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Tissue Dissociation & Sample Preparation

Flow Cytometry analysis requires single-cell suspensions, such as those found in peripheral blood or cells grown in suspension. Adherent cell lines, solid tissue samples, and tumors require tissue dissociation and processing into single-cell suspensions before they can be analyzed. Numerous protocols for sample preparation and tissue dissociation are available and may involve enzymatic digestion or mechanical dissociation of the tissue, or a combination of both. Mechanical disaggregation is suitable for loosely bound structures such as adherent cells from culture, bone marrow, and lymphoid tissue. Various techniques are employed, from a simple pestle and mortar to the repeated passing of tissues through fine gauge needles, and there are number of commercial systems such as the gentleMACS from Miltenyi that provide optimal tissue disruption.

For instances where mechanical disaggregation is not desired, proteolytic enzymes are used to disrupt protein-protein interactions and the extracellular matrix that holds cells together within a tissue. Protease activity is influenced by factors including pH, temperature, and the presence of cofactors. It is important to note that care must be taken when choosing an enzyme, as they may result in the destruction of the antibody epitope.  For example, pepsin works optimally between pH 1.5 and 2.5, but the acidic conditions would damage cells if left for too long, and cell surface antigens of interest may be diminished or completely lost. There is a wide range of commercially available proteases for tissue digestion, from very strong enzymes such as papain, hyaluronidase and Trypsin, down to weakly digestive enzymes such as Liberase™, Dispase™, and collagenase type 3. Chelators like EDTA, can remove divalent cations responsible for maintaining cell function and integrity, but their presence may inhibit certain enzymes. For example, collagenase requires Ca2+ for activity. DNAse I is often employed to minimize cell clumping and can be added either at the beginning or end of protease digestion.  The dissociation of neural tissue for flow cytometry analysis has additional complications. Typically, enzymatic digestion is performed using collagenase and phospholipase and the digested sample passed through a filter. It is then necessary to treat the sample with anti-myelin beads to capture the high levels of myelin protein present that can significantly block epitopes on the neural cell surface.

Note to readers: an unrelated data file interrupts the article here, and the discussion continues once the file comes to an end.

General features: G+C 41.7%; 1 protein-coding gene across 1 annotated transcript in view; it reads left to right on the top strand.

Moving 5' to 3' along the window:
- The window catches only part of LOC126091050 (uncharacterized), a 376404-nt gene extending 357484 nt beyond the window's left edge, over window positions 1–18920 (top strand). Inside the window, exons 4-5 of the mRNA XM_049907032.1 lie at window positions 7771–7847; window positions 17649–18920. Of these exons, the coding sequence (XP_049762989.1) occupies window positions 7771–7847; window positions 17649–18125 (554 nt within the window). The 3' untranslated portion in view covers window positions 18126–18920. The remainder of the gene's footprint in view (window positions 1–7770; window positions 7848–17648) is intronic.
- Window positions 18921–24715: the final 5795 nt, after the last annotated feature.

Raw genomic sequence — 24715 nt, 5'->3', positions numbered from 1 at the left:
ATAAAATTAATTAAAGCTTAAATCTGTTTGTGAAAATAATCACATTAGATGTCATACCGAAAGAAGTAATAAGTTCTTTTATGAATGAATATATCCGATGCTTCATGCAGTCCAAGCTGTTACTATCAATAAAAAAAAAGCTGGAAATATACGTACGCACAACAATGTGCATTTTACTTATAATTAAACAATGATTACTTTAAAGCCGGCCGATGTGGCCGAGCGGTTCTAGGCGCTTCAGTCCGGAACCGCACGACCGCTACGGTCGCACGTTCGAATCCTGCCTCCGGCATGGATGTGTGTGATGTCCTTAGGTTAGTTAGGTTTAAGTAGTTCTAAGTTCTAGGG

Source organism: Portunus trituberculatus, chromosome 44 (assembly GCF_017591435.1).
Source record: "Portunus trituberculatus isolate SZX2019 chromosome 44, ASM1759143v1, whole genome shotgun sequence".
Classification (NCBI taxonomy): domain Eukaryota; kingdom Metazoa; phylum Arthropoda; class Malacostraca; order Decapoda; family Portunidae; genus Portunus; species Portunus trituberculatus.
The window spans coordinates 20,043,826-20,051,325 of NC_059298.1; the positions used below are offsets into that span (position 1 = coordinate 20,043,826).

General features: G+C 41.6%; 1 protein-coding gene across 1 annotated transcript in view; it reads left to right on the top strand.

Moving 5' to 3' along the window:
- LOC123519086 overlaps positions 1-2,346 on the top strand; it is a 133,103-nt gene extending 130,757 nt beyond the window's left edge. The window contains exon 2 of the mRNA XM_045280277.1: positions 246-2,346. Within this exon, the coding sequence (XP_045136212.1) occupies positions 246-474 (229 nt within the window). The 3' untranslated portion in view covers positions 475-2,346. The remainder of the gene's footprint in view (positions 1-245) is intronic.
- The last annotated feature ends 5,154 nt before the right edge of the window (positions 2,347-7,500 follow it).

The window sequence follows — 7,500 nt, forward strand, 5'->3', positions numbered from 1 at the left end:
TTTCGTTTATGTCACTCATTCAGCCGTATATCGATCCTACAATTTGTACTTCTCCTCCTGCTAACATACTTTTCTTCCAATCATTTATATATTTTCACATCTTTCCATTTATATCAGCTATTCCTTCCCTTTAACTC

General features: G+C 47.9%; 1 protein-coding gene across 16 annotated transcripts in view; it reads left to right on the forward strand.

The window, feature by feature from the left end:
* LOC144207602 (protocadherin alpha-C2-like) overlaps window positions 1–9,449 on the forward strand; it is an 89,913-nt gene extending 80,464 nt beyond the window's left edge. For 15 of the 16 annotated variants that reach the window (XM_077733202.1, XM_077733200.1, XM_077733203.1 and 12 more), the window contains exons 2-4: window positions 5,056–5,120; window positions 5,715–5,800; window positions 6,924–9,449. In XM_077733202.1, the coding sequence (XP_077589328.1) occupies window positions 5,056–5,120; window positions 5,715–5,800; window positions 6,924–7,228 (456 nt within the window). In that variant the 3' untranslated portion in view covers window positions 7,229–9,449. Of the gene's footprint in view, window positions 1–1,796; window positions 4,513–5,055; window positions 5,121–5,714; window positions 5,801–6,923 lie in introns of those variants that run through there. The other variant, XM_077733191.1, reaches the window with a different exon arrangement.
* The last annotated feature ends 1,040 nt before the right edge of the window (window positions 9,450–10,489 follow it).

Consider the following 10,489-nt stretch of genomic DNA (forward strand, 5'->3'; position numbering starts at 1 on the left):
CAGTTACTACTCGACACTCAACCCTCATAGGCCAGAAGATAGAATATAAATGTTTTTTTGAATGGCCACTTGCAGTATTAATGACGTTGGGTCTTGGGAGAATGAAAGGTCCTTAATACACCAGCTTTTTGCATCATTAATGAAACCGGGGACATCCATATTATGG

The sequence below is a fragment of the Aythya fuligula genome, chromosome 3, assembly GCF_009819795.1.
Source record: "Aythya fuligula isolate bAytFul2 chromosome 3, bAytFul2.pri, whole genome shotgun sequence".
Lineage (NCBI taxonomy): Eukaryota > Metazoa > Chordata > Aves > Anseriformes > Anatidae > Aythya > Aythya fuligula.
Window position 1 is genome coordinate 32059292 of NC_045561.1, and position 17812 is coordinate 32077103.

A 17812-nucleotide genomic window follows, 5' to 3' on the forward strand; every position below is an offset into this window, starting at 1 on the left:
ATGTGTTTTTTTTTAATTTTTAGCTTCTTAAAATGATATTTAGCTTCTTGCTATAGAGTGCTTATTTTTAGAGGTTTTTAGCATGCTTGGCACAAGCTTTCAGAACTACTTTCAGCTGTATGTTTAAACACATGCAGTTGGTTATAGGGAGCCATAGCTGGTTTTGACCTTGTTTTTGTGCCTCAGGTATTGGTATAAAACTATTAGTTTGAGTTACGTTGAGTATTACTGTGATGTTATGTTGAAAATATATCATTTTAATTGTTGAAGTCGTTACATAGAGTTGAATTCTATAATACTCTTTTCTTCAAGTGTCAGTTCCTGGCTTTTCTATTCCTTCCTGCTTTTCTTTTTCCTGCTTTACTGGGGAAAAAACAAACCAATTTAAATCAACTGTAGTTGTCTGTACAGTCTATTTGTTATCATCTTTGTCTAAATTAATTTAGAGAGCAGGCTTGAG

Selecting the optimal enzyme or enzyme combination is critical to ensure maximum cell yields and viability as well as the minimizing of epitope loss through the side activities of enzyme activity. In all situations, removing cell clumps, dead cells, and debris is essential to eliminate false positives and obtain results of the highest quality.

When preparing samples for cell sorting, it is critical that the cells maintain a high viability. Frequently, soybean trypsin inhibitor is employed to more effectively neutralize trypsin after digestion is completed. The cell suspension should be kept on ice in calcium and magnesium -free PBS to minimize cell clumping, and if aggregation is an issue then the addition of EDTA, DNAse I and MgCl2 can help resolve this. Filtering of samples through a Nitex Nylon filter prior to sorting is advised and the use of low protein sort buffer can help minimize autofluorescence. As with most flow cytometry analysis, the use of a live/dead stain is highly recommended when sorting cells from dissociated tissue samples.

Optimizing the dissociation process for a given tissue and target epitope is often a trial and error process. However careful handling and the adoption of some precautionary steps can improve viable cell yields from even the most complex tissue structures .

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